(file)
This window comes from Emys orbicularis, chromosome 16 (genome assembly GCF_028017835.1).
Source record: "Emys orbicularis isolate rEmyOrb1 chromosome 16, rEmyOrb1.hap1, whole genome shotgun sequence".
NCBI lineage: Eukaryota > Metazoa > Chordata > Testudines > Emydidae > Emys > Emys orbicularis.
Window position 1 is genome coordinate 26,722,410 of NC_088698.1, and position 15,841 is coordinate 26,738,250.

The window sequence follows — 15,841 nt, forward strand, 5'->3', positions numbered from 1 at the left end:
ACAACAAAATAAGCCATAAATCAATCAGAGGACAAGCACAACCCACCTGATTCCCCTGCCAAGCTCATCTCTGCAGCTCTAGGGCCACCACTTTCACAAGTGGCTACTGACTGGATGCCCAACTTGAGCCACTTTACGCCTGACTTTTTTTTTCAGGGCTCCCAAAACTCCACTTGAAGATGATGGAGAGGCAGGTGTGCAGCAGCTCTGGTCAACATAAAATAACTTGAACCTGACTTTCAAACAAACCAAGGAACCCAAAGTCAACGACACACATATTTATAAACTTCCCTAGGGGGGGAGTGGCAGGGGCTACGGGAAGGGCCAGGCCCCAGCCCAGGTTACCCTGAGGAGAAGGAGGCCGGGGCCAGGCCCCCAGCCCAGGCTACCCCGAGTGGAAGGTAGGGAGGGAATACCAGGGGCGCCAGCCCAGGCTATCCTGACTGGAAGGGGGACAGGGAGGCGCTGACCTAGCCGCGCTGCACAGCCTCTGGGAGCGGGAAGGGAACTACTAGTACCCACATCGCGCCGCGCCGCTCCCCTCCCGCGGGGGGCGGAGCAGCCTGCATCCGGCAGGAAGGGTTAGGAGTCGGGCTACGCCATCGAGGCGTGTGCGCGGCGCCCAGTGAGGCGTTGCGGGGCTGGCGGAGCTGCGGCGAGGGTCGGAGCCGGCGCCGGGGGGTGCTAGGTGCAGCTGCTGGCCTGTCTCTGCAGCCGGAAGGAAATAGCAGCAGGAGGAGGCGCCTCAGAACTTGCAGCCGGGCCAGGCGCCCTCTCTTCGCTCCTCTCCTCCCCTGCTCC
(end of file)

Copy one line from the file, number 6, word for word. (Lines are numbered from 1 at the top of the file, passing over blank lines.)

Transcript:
ACAACAAAATAAGCCATAAATCAATCAGAGGACAAGCACAACCCACCTGATTCCCCTGCCAAGCTCATCTCTGCAGCTCTAGGGCCACCACTTTCACAAGTGGCTACTGACTGGATGCCCAACTTGAGCCACTTTACGCCTGACTTTTTTTTTCAGGGCTCCCAAAACTCCACTTGAAGATGATGGAGAGGCAGGTGTGCAGCAGCTCTGGTCAACATAAAATAACTTGAACCTGACTTTCAAACAAACCAAGGAACCCAAAGTCAACGACACACATATTTATAAACTTCCCTAGGGGGGGAGTGGCAGGGGCTACGGGAAGGGCCAGGCCCCAGCCCAGGTTACCCTGAGGAGAAGGAGGCCGGGGCCAGGCCCCCAGCCCAGGCTACCCCGAGTGGAAGGTAGGGAGGGAATACCAGGGGCGCCAGCCCAGGCTATCCTGACTGGAAGGGGGACAGGGAGGCGCTGACCTAGCCGCGCTGCACAGCCTCTGGGAGCGGGAAGGGAACTACTAGTACCCACATCGCGCCGCGCCGCTCCCCTCCCGCGGGGGGCGGAGCAGCCTGCATCCGGCAGGAAGGGTTAGGAGTCGGGCTACGCCATCGAGGCGTGTGCGCGGCGCCCAGTGAGGCGTTGCGGGGCTGGCGGAGCTGCGGCGAGGGTCGGAGCCGGCGCCGGGGGGTGCTAGGTGCAGCTGCTGGCCTGTCTCTGCAGCCGGAAGGAAATAGCAGCAGGAGGAGGCGCCTCAGAACTTGCAGCCGGGCCAGGCGCCCTCTCTTCGCTCCTCTCCTCCCCTGCTCC